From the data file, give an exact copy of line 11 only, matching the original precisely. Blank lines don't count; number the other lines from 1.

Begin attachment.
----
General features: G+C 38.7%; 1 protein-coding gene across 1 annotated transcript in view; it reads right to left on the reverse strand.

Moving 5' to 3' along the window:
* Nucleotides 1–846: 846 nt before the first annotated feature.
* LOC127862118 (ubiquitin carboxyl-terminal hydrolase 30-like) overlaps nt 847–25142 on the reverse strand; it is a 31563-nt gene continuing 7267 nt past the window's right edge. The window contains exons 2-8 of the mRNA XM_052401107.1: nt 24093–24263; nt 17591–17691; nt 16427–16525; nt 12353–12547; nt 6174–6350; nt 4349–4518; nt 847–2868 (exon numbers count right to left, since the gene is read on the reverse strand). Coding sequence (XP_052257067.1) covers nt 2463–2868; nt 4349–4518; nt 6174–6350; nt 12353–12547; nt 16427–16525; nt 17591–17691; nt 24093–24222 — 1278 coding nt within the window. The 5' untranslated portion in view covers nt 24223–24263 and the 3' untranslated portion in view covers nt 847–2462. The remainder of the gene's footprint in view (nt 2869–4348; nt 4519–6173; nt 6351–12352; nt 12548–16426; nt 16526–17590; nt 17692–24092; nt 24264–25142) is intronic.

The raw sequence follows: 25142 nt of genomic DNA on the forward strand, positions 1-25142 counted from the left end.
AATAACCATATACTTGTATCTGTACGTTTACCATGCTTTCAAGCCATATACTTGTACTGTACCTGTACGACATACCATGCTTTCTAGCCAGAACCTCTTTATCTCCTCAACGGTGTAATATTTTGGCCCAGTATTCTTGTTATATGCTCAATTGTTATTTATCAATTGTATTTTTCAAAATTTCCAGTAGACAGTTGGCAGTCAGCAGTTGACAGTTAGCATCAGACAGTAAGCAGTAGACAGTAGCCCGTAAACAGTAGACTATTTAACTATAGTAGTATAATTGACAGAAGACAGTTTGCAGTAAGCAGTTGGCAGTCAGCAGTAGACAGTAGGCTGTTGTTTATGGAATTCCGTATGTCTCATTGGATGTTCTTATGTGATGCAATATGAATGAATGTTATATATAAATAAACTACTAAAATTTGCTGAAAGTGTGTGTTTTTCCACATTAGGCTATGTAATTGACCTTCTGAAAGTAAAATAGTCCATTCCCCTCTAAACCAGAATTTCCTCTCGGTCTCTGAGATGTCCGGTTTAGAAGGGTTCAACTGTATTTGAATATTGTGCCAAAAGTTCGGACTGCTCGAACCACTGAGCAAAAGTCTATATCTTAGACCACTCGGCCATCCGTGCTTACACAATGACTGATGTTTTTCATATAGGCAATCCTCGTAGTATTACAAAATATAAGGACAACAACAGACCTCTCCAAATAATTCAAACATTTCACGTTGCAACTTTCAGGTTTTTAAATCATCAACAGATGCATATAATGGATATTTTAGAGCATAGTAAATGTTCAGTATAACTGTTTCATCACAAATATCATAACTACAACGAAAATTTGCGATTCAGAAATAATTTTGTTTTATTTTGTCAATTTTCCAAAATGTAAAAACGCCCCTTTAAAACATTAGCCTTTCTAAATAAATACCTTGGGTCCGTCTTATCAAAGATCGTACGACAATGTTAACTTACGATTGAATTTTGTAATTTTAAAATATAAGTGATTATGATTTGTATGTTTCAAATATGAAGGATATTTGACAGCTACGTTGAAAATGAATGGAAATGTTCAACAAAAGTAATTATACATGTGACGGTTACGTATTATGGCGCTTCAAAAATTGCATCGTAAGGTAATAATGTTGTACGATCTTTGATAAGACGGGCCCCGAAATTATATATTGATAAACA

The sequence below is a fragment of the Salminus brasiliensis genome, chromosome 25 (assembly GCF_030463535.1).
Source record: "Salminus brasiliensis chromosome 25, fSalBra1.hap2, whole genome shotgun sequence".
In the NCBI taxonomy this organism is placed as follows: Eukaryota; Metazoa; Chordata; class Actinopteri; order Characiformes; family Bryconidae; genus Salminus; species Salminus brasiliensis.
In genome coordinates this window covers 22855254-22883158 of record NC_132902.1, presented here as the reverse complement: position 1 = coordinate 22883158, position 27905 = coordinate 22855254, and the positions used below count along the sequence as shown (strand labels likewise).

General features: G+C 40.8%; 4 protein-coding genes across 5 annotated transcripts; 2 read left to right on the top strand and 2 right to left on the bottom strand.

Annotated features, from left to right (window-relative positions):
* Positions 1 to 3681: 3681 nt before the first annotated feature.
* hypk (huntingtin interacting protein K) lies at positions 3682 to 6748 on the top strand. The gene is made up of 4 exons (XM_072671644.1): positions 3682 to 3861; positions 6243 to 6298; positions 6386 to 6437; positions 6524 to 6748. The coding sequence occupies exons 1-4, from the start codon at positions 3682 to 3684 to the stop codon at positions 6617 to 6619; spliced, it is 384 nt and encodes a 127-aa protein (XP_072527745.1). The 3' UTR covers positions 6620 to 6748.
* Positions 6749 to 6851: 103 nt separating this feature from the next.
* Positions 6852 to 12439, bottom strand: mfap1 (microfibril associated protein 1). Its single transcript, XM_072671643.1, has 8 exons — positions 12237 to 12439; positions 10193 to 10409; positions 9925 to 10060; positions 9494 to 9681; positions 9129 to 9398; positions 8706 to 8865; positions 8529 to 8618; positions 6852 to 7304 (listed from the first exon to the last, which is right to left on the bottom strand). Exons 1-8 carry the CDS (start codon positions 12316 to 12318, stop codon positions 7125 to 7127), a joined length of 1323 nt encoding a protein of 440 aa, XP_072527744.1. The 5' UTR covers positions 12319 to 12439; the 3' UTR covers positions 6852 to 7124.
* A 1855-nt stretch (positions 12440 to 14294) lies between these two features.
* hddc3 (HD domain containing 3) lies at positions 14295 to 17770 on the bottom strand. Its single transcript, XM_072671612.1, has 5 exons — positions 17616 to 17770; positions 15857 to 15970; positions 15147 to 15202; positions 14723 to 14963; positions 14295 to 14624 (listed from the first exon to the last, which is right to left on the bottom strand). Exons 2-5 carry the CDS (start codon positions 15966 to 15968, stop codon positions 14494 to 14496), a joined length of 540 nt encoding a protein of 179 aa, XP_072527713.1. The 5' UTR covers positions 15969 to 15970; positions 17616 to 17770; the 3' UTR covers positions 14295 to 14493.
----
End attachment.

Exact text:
General features: G+C 40.8%; 4 protein-coding genes across 5 annotated transcripts; 2 read left to right on the top strand and 2 right to left on the bottom strand.